A number of mixed items today, mostly with the theme that Experts are often too sure of themselves.
- The organization GRASP, among many others, until yesterday warned of the “imminent extinction faced by gorillas” and other primates (not humans). NASA, an organization of experts, has a page called “Gorillas in the Midst of Extinction.” They used sophisticated, powerful, high technology satellites to count gorillas “giving scientists and conservationists” a way to count gorillas. The phrase “scientists and conservationists” must mean there is a difference between the two types of creatures. Anyway, the previously (?) communist magazine New Scientist recently had an article called “Ebola pushes gorillas towards extinction” (in the late 1990s there were several books published warning of the same fate for homo sapiens sapiens).
And then yesterday came a report by a group that unexpectedly came upon a troop of about 125,000 gorillas in the Congo, which more than doubled the previous estimate of the number of gorillas alive. Jillian Miller, the director of the conservation group Gorilla Organization, shockingly admitted (quoted in today’s New York Post), “I think the lesson for conservationists today is that, yes, the world is full of surprises. There’s a lot of uncharted territory.” I wonder if she’ll still feel the same way during the next round of fund raising.
- “Bubble fusion” researcher Rusi Taleyarkhan‘s research was burst at Purdue this past week. This is the guy who claimed in 2002 he could induce fusion using the force of collapsing tiny bubbles (the learned word for bursting bubbles is cavitation). The claim was always silly, which is fine, because there are more than enough silly ideas that pass for “research” in academia. The press and others originally bought the idea, however, and surely there will be some people who will always believe, just like there are still some who tout cold fusion. But the claim was too silly for some, who were angered by Taleyarkhan, and they sought to punish him.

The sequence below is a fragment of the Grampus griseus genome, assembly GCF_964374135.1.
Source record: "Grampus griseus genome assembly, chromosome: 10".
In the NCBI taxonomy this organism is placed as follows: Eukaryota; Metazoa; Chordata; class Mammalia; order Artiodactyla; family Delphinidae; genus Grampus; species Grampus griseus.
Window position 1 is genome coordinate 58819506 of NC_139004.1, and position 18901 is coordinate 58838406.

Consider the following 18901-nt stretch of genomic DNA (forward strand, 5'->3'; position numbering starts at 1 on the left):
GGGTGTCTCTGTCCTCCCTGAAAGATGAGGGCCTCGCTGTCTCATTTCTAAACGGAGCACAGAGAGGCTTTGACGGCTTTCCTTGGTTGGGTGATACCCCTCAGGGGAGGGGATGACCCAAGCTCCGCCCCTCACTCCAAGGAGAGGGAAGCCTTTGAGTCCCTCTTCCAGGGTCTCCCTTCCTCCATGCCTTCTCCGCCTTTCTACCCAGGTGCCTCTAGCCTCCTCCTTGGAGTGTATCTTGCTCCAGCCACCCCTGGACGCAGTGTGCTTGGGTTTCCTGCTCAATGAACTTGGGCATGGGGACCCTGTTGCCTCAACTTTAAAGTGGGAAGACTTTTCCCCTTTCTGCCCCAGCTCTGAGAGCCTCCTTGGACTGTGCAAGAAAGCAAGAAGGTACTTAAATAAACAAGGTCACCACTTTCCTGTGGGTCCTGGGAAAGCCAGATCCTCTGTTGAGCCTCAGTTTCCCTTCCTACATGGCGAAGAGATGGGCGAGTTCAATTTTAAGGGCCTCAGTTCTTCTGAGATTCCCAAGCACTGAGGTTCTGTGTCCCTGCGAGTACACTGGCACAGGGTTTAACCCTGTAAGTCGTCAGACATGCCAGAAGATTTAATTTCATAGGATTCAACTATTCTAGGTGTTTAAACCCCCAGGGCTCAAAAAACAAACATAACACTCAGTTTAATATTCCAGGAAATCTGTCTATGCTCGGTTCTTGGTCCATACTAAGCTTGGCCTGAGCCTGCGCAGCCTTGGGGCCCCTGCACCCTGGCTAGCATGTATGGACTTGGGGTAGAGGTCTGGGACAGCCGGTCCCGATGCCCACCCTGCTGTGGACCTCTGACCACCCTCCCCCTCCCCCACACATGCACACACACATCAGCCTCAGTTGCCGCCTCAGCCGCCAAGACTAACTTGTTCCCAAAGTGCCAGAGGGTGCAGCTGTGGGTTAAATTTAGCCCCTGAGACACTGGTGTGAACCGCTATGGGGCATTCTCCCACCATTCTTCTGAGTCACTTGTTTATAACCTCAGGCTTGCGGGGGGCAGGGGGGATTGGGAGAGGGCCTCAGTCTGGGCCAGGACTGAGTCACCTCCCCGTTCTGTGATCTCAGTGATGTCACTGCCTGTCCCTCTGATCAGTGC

This week’s Science magazine has an article (subscription required) on how Purdue is castigating Taleyarkhan. They suspected he fudged his data, but couldn’t prove it, so like the feds with Al Capone, they got him on a technicality, a move that I hope they are not proud of. Turns out that Taleyarkhan wanted a second author on a paper so that the paper would appear stronger: supposedly, more authors means less likelihood of cheating. So he showed the paper to a graduate student who made changes and recommendations, and then Taleyarkhan put the grad student’s name on the paper. Bingo! Research misconduct! cried the judges. Well, maybe, but if so, then roughly 98.3% of all academics are guilty of the same crime. People often, for a host of reasons, politics, fear, friendship, tit for tat, habit, and on and on, put names of people on papers even though those people had little or nothing to do with the work. Ah well. Poor Taleyarkhan.
- For fun, we have a list of the Top 30 Failed Technology Predictions from the List Universe. Here’s #2, from Mr Bill Gates, a well known rich person who lives near Seattle: “We will never make a 32 bit operating system.” And #8 from Lord Kelvin, who was a mathematician and physicist, and president of the British Royal Society, 1895: “Heavier-than-air flying machines are impossible.”
Ho ho ho, we say to ourselves when we read these prognostications. How stupid can they be! We experience mirth. But that is exactly the wrong emotion. You might despise Bill Gates, but he is an incredibly bright person, an expert among experts in his field. Kelvin, who you probably haven’t heard of, was one of the smartest people who ever lived (not at the top of the list, to be sure, but ahead of all of us). These, and the other people with quotes on the List Universe page, were masters, yet they made remarkably huge mistakes.
You must also remember that when these men, superior in perception to their peers, made these predictions, there were not hosts of others saying the opposite. Most people believed the predictions, and with good reason. These experts had often been right before. What we should take away from this list is an increased skepticism, a belief that experts are not nearly right as often as they’d like us to think they are. Doubt, therefore, is the proper emotion.